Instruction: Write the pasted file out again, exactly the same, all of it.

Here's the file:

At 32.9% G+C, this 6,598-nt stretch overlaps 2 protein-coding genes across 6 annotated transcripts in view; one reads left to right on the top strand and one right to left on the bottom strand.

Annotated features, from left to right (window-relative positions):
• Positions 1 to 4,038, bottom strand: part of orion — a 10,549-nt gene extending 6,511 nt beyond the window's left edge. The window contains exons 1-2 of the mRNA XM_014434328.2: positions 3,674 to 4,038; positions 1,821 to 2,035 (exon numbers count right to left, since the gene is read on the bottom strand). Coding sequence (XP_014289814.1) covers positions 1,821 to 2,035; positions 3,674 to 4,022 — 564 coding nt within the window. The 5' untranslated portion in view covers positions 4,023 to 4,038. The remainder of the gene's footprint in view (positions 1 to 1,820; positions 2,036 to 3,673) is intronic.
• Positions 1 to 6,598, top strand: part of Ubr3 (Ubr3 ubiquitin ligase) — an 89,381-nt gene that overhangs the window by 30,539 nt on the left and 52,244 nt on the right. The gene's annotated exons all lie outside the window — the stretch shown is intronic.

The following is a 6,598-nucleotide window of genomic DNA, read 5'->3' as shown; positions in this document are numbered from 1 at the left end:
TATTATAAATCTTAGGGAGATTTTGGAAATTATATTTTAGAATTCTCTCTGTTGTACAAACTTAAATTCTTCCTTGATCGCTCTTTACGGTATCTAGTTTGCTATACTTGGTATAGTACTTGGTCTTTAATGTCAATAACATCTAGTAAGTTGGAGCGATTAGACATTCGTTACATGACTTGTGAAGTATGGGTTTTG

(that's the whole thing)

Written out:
At 32.9% G+C, this 6,598-nt stretch overlaps 2 protein-coding genes across 6 annotated transcripts in view; one reads left to right on the top strand and one right to left on the bottom strand.

Annotated features, from left to right (window-relative positions):
• Positions 1 to 4,038, bottom strand: part of orion — a 10,549-nt gene extending 6,511 nt beyond the window's left edge. The window contains exons 1-2 of the mRNA XM_014434328.2: positions 3,674 to 4,038; positions 1,821 to 2,035 (exon numbers count right to left, since the gene is read on the bottom strand). Coding sequence (XP_014289814.1) covers positions 1,821 to 2,035; positions 3,674 to 4,022 — 564 coding nt within the window. The 5' untranslated portion in view covers positions 4,023 to 4,038. The remainder of the gene's footprint in view (positions 1 to 1,820; positions 2,036 to 3,673) is intronic.
• Positions 1 to 6,598, top strand: part of Ubr3 (Ubr3 ubiquitin ligase) — an 89,381-nt gene that overhangs the window by 30,539 nt on the left and 52,244 nt on the right. The gene's annotated exons all lie outside the window — the stretch shown is intronic.

The following is a 6,598-nucleotide window of genomic DNA, read 5'->3' as shown; positions in this document are numbered from 1 at the left end:
TATTATAAATCTTAGGGAGATTTTGGAAATTATATTTTAGAATTCTCTCTGTTGTACAAACTTAAATTCTTCCTTGATCGCTCTTTACGGTATCTAGTTTGCTATACTTGGTATAGTACTTGGTCTTTAATGTCAATAACATCTAGTAAGTTGGAGCGATTAGACATTCGTTACATGACTTGTGAAGTATGGGTTTTG